Prime Minister Theresa May requested a three-month delay to Brexit on Wednesday after her failure to get a deal ratified by parliament left the United Kingdom’s divorce from the European Union in turmoil.
Theresa May threatened to resign as Prime Minister if MPs demand a longer postponement. Her stance increased the risk of the country crashing out accidentally on no-deal terms.
Nearly three years the United Kingdom voted to leave the European Union and nine days before the formal exit deadline, British politicians are still arguing over how, when or even if the world’s fifth largest economy should leave the bloc it first joined 1973.
When May set the March 29 exit date two years ago by serving the formal Article 50 divorce papers, she declared there would be “no turning back” but parliament’s refusal to ratify the withdrawal deal she agreed with the EU has thrust her government into crisis.
Now, May has written to European Council President Donald Tusk to ask for a delay until June 30.
“As prime minister I am not prepared to delay Brexit any further than the 30th of June,” May told a rowdy session of parliament.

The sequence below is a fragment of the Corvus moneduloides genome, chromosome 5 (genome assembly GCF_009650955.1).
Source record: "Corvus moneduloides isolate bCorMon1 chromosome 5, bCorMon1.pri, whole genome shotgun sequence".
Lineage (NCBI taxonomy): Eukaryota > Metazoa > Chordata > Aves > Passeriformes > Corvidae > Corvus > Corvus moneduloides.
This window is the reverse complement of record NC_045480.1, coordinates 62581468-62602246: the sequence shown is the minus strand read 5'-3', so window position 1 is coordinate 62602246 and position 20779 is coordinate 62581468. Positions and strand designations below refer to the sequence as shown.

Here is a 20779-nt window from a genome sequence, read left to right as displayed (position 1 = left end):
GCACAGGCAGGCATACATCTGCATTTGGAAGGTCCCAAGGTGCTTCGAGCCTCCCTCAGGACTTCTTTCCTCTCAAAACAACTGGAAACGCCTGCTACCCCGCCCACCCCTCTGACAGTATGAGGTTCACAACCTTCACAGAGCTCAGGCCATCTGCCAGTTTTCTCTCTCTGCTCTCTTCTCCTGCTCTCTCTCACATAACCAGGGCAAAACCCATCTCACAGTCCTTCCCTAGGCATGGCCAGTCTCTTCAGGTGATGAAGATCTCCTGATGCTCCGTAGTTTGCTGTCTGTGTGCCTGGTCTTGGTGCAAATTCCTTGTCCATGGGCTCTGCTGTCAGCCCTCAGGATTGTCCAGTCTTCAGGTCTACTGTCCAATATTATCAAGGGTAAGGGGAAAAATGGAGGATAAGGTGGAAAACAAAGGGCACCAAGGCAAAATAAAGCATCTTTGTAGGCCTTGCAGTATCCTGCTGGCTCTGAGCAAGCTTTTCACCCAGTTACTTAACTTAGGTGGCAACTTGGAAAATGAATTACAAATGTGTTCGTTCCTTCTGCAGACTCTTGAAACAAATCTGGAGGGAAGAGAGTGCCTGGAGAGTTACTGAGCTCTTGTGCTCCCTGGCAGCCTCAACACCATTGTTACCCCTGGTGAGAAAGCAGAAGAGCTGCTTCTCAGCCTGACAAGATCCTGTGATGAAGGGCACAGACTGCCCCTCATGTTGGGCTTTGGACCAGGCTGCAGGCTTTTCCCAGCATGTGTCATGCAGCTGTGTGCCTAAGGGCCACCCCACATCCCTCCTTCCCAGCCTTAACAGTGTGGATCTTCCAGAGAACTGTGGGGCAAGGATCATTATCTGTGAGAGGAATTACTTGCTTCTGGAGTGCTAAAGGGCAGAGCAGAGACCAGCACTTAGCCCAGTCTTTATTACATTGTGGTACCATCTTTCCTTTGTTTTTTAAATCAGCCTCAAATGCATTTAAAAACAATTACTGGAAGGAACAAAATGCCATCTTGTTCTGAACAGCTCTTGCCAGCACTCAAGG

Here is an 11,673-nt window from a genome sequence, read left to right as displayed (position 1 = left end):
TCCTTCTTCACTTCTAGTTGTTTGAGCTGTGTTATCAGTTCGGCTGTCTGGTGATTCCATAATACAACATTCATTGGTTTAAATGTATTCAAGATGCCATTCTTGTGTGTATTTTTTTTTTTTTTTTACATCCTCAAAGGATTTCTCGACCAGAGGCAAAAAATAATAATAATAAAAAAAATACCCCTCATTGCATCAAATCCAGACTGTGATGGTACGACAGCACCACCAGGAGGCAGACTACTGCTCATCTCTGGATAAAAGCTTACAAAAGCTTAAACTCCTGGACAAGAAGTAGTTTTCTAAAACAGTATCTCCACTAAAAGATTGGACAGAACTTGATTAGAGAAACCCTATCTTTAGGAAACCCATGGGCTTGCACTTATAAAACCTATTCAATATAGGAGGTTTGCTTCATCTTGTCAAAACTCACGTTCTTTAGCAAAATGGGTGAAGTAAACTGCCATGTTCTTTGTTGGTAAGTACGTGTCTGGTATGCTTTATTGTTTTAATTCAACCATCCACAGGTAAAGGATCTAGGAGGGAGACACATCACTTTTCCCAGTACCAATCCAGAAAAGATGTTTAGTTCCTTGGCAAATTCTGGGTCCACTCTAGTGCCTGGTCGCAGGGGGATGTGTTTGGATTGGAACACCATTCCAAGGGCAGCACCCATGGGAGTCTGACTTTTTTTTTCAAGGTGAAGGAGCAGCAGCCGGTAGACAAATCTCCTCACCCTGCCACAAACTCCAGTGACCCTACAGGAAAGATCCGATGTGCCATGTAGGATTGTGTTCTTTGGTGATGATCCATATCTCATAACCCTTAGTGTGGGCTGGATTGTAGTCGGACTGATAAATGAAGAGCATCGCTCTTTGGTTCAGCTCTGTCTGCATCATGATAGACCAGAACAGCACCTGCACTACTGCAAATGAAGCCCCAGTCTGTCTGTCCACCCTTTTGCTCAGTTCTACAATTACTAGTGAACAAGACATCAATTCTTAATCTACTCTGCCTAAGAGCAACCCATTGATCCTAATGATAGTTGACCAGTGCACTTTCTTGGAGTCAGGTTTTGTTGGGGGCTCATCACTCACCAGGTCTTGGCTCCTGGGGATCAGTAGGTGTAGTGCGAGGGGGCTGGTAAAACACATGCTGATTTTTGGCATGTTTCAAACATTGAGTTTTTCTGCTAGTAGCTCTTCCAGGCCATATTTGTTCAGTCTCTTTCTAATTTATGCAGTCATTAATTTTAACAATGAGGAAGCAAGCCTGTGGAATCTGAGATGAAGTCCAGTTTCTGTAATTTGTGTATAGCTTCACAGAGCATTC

“I have therefore this morning written to President Tusk, the president of the European Council, informing him that the UK seeks an extension to the article 50 period until the 30th June,” she said.
She said she planned to ask parliament to vote a third time on her departure deal, which lawmakers have already voted down twice. She didn’t say when the vote would happen.
The opposition Labour Party said that by choosing a short delay May was forcing British lawmakers to decide between accepting a deal they have already rejected twice or crashing out of the European Union without a deal.
Pro-Brexit members of May’s Conservative Party are opposed to a longer delay because they fear this could mean that Brexit might never happen.